Escaping and Searching in “The Wild Goose Lake”

When I was listing the films to watch for Philadelphia Film Festival in late October, I couldn’t help noticing a critically acclaimed Chinese film that was proudly selected to compete for the Palme d’Or at the Cannes Film Festival this year. “The Wild Goose Lake” (2019), written and directed by award-winning director Diao Yinan, puts focus on suburb Wuhan (a city in Southern China) where an accidental crime and unexpected violence take place. The film stars the famous TV actor Hu Ge, who is known for playing graceful and gorgeous characters in Chinese historical dramas. Yet this time, he overturned his public impression by portraying a criminal with a shabby outfit who keeps escaping from the law. The drastic change in his image — from suave gentleman to scruffy gangster — is one of the major reasons I went to watch “The Wild Goose Lake”, and also one of the contributing elements that attracts many young Chinese audiences.

“The Wild Goose Lake” unfolds its story by establishing the context of suburban Wuhan gangsters. They normally gather in the meeting room of a bleak hotel, discussing ways to steal motorbikes, which is a significant source of their income. Zhou Zenong (Hu Ge), the ex-criminal who just got out of prison, becomes the center of attention in the gathering: the hierarchy of authority shifts quickly, and thus the return of Zhou —the former leader — stirs up the tension. Gangsters decide to add spice to the tension by proposing a game of theft, where the one who can steal the most motorbikes wins ultimate respect. Yet in the process of playing this game, Zhou and his followers unfortunately step into the trap that was set up by their enemies, and Zhou accidentally kills a cop. This unintentional murder later becomes the major force that pushes the story forward. When the cops start to chase after Zhou and put out a ¥300,000 ($42,000) bounty on his head, Zhou is on his plan to find his wife and convince her to call the police and eventually get the reward. In his endless attempt of escaping and searching, Zhou meets a “bathing beauty” (another way of refering to sex workers), Liu Aiai (Gwei Lunmei), whose life somehow starts to be intertwined with his.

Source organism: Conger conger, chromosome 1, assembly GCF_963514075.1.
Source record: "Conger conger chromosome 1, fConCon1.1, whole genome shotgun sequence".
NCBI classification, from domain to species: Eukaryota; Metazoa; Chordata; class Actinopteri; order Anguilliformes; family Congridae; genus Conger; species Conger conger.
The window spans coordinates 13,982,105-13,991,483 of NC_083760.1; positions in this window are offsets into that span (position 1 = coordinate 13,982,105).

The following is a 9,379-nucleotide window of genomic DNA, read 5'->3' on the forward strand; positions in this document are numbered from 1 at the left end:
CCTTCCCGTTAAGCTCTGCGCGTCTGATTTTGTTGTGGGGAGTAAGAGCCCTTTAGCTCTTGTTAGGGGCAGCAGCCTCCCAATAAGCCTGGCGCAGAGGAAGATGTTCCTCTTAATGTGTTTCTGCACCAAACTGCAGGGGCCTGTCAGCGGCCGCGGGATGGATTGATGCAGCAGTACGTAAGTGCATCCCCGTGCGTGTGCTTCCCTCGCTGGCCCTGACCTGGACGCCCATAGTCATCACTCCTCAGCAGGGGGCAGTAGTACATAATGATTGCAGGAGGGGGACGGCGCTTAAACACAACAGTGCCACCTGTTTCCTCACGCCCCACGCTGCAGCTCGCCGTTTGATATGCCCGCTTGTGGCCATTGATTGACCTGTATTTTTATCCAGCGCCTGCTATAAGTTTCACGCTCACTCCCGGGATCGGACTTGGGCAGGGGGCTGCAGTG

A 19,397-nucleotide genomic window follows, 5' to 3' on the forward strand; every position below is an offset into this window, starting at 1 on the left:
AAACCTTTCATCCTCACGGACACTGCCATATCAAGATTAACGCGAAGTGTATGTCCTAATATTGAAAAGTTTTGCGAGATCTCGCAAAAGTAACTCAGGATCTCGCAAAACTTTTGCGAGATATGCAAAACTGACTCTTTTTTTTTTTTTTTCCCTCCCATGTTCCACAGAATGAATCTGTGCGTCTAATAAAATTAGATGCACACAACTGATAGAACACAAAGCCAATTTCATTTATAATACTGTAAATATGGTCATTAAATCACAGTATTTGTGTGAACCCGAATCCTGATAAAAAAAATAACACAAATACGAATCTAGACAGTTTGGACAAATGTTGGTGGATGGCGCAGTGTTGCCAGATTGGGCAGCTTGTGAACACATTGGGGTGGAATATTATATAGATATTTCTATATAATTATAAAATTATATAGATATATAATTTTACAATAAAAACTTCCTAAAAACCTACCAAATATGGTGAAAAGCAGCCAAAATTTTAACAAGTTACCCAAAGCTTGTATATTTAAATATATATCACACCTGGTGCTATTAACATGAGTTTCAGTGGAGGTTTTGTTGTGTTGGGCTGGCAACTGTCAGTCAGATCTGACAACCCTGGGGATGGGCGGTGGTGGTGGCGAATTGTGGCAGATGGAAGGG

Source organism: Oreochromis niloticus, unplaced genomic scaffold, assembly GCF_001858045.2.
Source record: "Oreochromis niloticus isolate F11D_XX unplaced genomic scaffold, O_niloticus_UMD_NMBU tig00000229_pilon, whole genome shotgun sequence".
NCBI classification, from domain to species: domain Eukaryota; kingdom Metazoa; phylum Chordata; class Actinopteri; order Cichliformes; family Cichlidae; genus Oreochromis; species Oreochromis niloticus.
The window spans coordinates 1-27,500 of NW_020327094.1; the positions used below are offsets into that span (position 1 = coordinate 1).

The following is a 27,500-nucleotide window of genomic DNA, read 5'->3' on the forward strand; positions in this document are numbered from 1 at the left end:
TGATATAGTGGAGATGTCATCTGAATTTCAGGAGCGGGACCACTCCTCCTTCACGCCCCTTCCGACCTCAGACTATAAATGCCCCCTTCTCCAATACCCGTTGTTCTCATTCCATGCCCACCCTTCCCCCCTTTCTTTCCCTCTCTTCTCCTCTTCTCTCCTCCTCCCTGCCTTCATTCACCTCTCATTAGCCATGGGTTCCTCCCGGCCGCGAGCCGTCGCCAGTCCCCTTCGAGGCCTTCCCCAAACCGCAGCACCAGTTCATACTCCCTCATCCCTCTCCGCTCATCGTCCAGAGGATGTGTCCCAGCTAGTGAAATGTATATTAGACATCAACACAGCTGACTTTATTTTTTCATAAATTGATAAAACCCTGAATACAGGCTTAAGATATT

The entire film is tinted with dim neon colors and the brutal red of gore. When I constantly see the mysterious woman who serves for sexual motivation, the extremely humid Southern town, and the cruel, gruesome way of murder, I naturally relate this film with the genre of film noir, and maybe a slight hint of Quentin Tarantino (who is rumored to have bursted into laughter to the gory scenes during the Cannes premiere of this film). “The Wild Goose Lake” did an excellent job in creating and establishing an atmosphere of disturbing violence by the interesting use of cinematography and the almost ceaseless background sound. When Zhou first gets into a fight with the gangsters in the hotel meeting room, instead of seeing the full exposure of beating and slapping, we are shown a close-up sequence of montage — objects like lips, fists, an apple, and a gun that are key elements of the fight replace one another rapidly so that we would perceive a general idea of the violent scenes. Moreover, the short and crisp sound of these objects are amplified and inserted in the chaotic commotion to strengthen the tension. Although later in the film all the brutality is relentlessly revealed through exposing bodies and gore, this particular sequence provides a fresh perspective of approaching violence by using interesting cutting technique.